Iceland’s tourism authorities have mocked Mark Zuckerberg and his new umbrella group Meta in its latest video, inviting people to enter the “Icelandverse”.Using language similar to the Facebook founder’s in its video introducing Meta and the “Metaverse”, an Icelandic tourism promoter talks about a “new”, “immersive” world, that’s “real”.
It follows the launch of Facebook’s new parent company, with a slew of promotional videos being issued to go along with the tech company now being rebranded Meta.In the video, Icelandic actor and writer Jörundur Ragnarsson plays a character called “chief visionary officer Zack Mosbergsson”, who says: “Today, I want to talk about a revolutionary approach on how to connect our world, without being super weird. Some said it’s not possible. Some said it’s out of reach.”Then, as he stands in front of a window showing the snowy Icelandic landscape, he adds: “To them, we say ‘it’s already here’… and what do we call this not-so-new chapter in human connectivity? The Icelandverse.”
Ragnarsson wears the same black long-sleeve top and black trousers and moves his arms in the same way as Mr Zuckerberg in the video released at the launch of the Facebook rebrand, called Introducing Meta.
He even struggles to get through a door while trying to get outside – an apparent reference to reports the billionaire tech firm owner waits for people to open doors for him.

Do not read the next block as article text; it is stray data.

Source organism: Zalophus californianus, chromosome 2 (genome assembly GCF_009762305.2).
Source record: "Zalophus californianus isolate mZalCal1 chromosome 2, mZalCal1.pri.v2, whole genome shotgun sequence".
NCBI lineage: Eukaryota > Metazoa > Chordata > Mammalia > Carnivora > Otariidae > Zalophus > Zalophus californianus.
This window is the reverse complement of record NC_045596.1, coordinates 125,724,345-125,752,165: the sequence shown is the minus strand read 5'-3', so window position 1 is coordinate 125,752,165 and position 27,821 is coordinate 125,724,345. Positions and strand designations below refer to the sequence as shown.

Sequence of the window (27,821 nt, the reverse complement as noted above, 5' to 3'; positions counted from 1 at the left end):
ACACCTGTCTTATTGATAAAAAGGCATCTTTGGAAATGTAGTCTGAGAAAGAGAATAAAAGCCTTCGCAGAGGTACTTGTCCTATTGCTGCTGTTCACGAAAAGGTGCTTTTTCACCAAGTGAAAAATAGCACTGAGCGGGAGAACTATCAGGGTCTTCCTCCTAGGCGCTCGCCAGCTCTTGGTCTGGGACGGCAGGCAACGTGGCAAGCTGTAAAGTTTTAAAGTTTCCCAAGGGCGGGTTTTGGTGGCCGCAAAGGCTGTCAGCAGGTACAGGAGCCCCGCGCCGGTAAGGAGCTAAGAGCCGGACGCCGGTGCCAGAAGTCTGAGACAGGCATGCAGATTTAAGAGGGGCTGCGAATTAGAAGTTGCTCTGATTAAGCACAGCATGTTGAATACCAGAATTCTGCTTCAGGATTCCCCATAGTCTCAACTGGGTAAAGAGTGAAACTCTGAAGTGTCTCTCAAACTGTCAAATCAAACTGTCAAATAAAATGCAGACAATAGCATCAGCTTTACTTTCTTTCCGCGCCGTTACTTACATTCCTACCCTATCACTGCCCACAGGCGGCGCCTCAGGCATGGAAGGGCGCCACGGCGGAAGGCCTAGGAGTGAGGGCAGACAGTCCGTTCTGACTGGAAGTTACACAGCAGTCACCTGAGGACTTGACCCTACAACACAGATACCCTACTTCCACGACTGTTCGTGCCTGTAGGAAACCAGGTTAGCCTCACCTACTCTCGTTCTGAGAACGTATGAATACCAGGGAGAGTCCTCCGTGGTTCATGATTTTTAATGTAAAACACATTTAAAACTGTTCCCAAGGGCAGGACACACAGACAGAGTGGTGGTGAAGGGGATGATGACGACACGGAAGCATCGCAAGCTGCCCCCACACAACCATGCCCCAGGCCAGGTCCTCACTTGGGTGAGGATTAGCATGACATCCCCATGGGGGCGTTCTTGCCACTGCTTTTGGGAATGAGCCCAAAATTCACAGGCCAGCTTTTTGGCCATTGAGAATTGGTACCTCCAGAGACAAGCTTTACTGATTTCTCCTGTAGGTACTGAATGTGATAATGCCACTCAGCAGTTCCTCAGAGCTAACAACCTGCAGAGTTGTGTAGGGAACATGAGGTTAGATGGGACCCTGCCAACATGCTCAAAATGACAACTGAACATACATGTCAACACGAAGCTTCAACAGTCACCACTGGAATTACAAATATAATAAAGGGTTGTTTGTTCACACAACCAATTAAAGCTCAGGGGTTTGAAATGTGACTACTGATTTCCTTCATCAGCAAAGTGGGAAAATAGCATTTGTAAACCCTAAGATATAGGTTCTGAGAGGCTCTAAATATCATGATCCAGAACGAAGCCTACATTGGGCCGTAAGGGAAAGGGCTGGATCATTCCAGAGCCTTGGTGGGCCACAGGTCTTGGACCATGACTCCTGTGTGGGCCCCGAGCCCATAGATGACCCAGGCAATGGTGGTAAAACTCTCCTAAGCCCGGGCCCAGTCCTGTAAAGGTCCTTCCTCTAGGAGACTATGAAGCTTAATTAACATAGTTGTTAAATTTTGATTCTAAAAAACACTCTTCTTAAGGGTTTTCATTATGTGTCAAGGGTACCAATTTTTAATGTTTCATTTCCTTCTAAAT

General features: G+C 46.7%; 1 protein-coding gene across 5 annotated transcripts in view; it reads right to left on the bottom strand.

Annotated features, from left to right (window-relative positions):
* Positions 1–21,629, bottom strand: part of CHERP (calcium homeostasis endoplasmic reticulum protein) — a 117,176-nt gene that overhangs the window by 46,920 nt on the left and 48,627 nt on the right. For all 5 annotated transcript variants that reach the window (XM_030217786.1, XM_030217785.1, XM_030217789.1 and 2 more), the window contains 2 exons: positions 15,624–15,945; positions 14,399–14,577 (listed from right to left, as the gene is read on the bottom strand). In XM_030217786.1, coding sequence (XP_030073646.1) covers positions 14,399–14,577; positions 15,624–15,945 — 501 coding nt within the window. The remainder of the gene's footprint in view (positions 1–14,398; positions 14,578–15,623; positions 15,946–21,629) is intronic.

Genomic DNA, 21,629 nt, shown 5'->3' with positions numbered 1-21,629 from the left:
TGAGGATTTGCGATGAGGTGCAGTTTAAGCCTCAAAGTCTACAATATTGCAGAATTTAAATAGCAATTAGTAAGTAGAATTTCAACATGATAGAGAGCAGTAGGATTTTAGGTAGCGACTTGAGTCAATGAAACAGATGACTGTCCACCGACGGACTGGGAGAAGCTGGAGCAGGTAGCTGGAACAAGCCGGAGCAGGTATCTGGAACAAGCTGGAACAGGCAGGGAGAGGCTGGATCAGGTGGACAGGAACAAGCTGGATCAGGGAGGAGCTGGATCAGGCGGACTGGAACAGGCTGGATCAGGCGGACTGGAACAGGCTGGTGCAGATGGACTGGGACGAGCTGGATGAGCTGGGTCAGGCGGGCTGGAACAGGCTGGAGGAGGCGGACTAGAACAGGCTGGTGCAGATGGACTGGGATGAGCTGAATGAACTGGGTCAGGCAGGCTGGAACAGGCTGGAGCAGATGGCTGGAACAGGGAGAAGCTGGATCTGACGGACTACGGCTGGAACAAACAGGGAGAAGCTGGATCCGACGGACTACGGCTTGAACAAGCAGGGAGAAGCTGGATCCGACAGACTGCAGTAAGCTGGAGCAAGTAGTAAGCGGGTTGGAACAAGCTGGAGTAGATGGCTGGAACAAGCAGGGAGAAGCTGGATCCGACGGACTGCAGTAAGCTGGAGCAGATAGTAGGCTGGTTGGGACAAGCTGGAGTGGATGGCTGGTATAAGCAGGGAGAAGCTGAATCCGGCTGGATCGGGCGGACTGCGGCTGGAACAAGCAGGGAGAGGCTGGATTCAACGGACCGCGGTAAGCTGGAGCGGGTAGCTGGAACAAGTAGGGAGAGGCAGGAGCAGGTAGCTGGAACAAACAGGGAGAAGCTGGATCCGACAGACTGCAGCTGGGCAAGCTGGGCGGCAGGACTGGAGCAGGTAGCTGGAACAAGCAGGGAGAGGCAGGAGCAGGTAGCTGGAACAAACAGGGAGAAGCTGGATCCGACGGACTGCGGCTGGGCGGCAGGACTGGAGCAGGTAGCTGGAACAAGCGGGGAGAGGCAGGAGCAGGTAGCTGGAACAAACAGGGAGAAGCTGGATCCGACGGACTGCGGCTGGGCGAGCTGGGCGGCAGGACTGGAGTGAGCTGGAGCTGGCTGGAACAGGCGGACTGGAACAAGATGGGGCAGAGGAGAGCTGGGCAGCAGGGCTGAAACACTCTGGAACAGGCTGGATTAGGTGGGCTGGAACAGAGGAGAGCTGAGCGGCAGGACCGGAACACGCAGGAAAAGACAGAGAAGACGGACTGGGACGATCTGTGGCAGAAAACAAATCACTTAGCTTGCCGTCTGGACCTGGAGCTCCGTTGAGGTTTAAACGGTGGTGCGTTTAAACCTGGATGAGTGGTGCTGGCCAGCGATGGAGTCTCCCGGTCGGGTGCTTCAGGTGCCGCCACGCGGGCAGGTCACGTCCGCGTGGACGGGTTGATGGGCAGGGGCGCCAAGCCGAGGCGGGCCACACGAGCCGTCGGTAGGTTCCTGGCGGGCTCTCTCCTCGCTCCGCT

The video has already had more than 600,000 watches on YouTube, just 200,000 less than Meta’s own video.It is not the first time the Meta rebrand has been mocked, with the launch prompting ridicule alongside allegations that the company is attempting to deflect recent criticism.Mr Zuckerberg acknowledged the parody in a response on Inspired by Iceland’s own Facebook page, saying: “Amazing. I need to make a trip to the Icelandverse soon. Glad you’re wearing sunscreen too.”The video is now being used on the front page of the website of the Icelandic embassy in London to promote travel to the island, where attractions include geysers, volcanos, hot springs and the Northern Lights.
Iceland was a popular destination for UK tourists before the pandemic cut the number of visitors to a trickle, even after the country was among the first to be included on the green list in the summer.It had about two million visitors in 2019 but this year it is reported to be on track to see about 700,000.Among those who did visit were thousands who headed to the Reykjanes Peninsula to catch a glimpse of a spectacular volcanic eruption.